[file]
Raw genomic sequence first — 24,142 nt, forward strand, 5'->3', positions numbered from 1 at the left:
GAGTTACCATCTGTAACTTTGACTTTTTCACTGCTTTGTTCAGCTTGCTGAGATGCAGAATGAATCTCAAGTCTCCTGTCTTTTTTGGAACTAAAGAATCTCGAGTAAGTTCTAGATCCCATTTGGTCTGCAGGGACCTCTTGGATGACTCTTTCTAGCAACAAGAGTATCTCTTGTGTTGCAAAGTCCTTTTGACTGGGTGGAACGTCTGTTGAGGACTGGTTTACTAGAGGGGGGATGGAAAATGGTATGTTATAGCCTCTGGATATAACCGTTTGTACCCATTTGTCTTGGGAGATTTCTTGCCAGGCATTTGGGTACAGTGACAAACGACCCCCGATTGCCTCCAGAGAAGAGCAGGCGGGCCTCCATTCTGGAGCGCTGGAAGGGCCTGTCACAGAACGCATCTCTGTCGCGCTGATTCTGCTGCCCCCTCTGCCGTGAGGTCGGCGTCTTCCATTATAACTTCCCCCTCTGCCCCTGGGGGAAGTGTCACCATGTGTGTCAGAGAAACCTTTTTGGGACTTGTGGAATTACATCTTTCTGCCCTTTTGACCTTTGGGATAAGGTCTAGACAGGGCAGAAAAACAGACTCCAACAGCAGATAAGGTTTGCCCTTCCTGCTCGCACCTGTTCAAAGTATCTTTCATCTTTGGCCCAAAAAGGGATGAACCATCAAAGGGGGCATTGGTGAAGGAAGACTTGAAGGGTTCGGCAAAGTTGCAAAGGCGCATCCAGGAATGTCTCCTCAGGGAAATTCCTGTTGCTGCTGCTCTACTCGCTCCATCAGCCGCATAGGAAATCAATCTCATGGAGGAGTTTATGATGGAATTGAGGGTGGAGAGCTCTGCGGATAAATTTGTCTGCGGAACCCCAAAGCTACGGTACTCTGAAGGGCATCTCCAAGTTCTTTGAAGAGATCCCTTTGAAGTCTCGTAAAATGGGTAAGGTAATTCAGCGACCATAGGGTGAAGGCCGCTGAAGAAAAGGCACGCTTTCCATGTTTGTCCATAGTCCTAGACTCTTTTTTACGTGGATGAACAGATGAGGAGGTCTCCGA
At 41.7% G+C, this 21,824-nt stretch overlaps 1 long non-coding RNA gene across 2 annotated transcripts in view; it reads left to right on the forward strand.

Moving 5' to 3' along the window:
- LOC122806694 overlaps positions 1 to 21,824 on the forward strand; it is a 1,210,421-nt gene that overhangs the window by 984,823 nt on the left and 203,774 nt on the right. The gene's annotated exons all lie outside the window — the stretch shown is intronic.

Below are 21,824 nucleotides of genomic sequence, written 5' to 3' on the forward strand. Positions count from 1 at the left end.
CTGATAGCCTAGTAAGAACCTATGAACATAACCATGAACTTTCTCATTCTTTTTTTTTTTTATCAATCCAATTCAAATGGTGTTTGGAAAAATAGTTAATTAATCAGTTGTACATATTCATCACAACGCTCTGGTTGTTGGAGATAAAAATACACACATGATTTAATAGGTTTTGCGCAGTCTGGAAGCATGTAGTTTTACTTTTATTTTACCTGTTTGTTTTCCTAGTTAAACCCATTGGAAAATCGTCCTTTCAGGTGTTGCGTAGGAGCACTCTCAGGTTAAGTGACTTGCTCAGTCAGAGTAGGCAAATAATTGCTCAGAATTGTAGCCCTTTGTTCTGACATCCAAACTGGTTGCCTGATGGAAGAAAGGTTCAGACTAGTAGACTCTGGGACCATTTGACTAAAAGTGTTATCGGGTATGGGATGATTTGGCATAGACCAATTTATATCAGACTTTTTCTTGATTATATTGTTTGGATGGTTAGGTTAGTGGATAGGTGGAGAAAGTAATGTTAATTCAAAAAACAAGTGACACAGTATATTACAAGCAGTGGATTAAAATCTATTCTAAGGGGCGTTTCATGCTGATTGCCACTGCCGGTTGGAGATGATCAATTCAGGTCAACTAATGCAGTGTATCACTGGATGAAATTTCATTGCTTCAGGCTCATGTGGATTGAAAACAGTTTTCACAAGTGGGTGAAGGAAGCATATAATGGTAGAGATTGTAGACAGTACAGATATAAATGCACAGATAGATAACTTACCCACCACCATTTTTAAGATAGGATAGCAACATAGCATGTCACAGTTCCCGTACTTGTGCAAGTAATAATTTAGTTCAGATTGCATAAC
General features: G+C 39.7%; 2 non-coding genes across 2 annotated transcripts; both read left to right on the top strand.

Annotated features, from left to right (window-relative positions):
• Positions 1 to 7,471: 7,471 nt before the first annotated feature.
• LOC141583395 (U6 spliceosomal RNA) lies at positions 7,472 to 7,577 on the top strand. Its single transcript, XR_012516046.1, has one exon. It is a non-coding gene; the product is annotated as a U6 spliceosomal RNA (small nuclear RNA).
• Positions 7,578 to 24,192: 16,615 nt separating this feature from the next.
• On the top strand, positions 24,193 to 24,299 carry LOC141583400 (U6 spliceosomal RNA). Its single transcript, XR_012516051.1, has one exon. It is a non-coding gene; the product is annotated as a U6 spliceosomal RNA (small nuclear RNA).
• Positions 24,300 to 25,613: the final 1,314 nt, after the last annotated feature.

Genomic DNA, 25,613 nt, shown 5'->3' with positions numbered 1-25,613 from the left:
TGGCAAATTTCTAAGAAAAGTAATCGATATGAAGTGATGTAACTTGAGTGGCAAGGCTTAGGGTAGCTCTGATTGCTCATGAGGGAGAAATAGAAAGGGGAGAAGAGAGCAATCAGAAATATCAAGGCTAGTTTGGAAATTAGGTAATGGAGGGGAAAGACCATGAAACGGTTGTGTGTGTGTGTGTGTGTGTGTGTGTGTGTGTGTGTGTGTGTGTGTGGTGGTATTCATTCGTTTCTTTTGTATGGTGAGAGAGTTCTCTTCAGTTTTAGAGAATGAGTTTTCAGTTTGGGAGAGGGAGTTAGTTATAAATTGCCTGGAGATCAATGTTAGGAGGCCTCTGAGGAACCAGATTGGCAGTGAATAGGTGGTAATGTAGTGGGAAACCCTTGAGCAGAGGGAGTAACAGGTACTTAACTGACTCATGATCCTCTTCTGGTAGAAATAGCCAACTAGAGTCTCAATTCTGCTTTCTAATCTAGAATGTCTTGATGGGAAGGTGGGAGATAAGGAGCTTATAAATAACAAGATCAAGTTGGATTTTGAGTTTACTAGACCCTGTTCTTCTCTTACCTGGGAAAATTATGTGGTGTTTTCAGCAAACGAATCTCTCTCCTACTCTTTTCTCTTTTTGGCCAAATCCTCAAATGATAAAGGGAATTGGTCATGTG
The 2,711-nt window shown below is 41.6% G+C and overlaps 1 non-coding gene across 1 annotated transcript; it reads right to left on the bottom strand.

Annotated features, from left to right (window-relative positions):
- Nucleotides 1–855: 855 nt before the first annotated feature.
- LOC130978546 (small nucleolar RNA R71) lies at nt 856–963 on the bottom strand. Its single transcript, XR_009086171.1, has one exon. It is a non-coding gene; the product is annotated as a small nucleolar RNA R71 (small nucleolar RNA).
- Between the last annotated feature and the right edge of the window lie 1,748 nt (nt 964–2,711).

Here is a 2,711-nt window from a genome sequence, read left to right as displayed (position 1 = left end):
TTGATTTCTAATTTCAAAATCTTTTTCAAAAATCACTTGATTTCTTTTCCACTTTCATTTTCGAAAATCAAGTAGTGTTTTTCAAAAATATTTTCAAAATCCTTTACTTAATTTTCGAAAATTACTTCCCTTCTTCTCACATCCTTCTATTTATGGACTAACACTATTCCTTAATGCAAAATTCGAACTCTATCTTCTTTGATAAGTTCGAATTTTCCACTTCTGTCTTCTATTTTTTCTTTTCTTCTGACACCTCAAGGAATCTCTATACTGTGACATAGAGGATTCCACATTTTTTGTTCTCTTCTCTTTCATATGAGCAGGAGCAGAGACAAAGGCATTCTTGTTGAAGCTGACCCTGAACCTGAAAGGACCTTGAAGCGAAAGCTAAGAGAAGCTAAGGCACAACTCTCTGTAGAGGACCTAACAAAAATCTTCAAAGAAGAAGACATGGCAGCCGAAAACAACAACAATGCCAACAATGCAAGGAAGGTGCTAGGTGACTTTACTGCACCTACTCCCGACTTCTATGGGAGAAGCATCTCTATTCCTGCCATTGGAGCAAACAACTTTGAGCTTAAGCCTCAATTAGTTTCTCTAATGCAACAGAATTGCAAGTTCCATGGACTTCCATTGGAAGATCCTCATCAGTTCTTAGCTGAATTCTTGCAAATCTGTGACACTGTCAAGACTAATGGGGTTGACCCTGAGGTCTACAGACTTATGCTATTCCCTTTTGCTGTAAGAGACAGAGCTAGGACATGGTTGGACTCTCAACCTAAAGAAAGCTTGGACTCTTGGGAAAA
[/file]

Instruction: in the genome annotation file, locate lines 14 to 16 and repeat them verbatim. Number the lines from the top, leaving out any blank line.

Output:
• Positions 24,300 to 25,613: the final 1,314 nt, after the last annotated feature.

Genomic DNA, 25,613 nt, shown 5'->3' with positions numbered 1-25,613 from the left:
TGGCAAATTTCTAAGAAAAGTAATCGATATGAAGTGATGTAACTTGAGTGGCAAGGCTTAGGGTAGCTCTGATTGCTCATGAGGGAGAAATAGAAAGGGGAGAAGAGAGCAATCAGAAATATCAAGGCTAGTTTGGAAATTAGGTAATGGAGGGGAAAGACCATGAAACGGTTGTGTGTGTGTGTGTGTGTGTGTGTGTGTGTGTGTGTGTGTGTGTGTGGTGGTATTCATTCGTTTCTTTTGTATGGTGAGAGAGTTCTCTTCAGTTTTAGAGAATGAGTTTTCAGTTTGGGAGAGGGAGTTAGTTATAAATTGCCTGGAGATCAATGTTAGGAGGCCTCTGAGGAACCAGATTGGCAGTGAATAGGTGGTAATGTAGTGGGAAACCCTTGAGCAGAGGGAGTAACAGGTACTTAACTGACTCATGATCCTCTTCTGGTAGAAATAGCCAACTAGAGTCTCAATTCTGCTTTCTAATCTAGAATGTCTTGATGGGAAGGTGGGAGATAAGGAGCTTATAAATAACAAGATCAAGTTGGATTTTGAGTTTACTAGACCCTGTTCTTCTCTTACCTGGGAAAATTATGTGGTGTTTTCAGCAAACGAATCTCTCTCCTACTCTTTTCTCTTTTTGGCCAAATCCTCAAATGATAAAGGGAATTGGTCATGTG